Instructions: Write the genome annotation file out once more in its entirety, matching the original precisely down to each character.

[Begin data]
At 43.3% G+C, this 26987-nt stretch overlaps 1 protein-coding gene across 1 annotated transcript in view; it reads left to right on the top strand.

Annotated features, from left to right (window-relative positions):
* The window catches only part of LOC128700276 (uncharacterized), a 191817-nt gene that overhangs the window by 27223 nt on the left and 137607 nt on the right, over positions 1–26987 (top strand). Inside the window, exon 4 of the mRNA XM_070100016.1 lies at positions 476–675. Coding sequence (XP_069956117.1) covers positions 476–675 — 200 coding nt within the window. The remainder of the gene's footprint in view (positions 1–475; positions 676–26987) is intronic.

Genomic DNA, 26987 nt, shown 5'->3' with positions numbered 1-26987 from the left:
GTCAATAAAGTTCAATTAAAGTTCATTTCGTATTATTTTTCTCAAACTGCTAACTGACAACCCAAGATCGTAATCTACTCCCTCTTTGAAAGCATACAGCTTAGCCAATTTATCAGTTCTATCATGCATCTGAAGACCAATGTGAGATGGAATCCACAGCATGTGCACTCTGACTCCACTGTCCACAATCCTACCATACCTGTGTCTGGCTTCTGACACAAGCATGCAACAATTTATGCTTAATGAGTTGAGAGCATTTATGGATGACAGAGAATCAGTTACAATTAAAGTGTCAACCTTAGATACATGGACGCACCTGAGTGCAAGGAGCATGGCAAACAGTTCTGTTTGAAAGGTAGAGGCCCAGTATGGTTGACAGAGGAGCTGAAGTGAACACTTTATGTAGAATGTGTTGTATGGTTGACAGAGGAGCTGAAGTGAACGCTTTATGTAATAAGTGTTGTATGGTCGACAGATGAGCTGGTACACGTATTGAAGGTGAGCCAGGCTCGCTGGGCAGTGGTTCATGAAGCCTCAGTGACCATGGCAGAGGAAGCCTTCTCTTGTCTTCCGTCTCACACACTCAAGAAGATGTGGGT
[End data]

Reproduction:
At 43.3% G+C, this 26987-nt stretch overlaps 1 protein-coding gene across 1 annotated transcript in view; it reads left to right on the top strand.

Annotated features, from left to right (window-relative positions):
* The window catches only part of LOC128700276 (uncharacterized), a 191817-nt gene that overhangs the window by 27223 nt on the left and 137607 nt on the right, over positions 1–26987 (top strand). Inside the window, exon 4 of the mRNA XM_070100016.1 lies at positions 476–675. Coding sequence (XP_069956117.1) covers positions 476–675 — 200 coding nt within the window. The remainder of the gene's footprint in view (positions 1–475; positions 676–26987) is intronic.

Genomic DNA, 26987 nt, shown 5'->3' with positions numbered 1-26987 from the left:
GTCAATAAAGTTCAATTAAAGTTCATTTCGTATTATTTTTCTCAAACTGCTAACTGACAACCCAAGATCGTAATCTACTCCCTCTTTGAAAGCATACAGCTTAGCCAATTTATCAGTTCTATCATGCATCTGAAGACCAATGTGAGATGGAATCCACAGCATGTGCACTCTGACTCCACTGTCCACAATCCTACCATACCTGTGTCTGGCTTCTGACACAAGCATGCAACAATTTATGCTTAATGAGTTGAGAGCATTTATGGATGACAGAGAATCAGTTACAATTAAAGTGTCAACCTTAGATACATGGACGCACCTGAGTGCAAGGAGCATGGCAAACAGTTCTGTTTGAAAGGTAGAGGCCCAGTATGGTTGACAGAGGAGCTGAAGTGAACACTTTATGTAGAATGTGTTGTATGGTTGACAGAGGAGCTGAAGTGAACGCTTTATGTAATAAGTGTTGTATGGTCGACAGATGAGCTGGTACACGTATTGAAGGTGAGCCAGGCTCGCTGGGCAGTGGTTCATGAAGCCTCAGTGACCATGGCAGAGGAAGCCTTCTCTTGTCTTCCGTCTCACACACTCAAGAAGATGTGGGT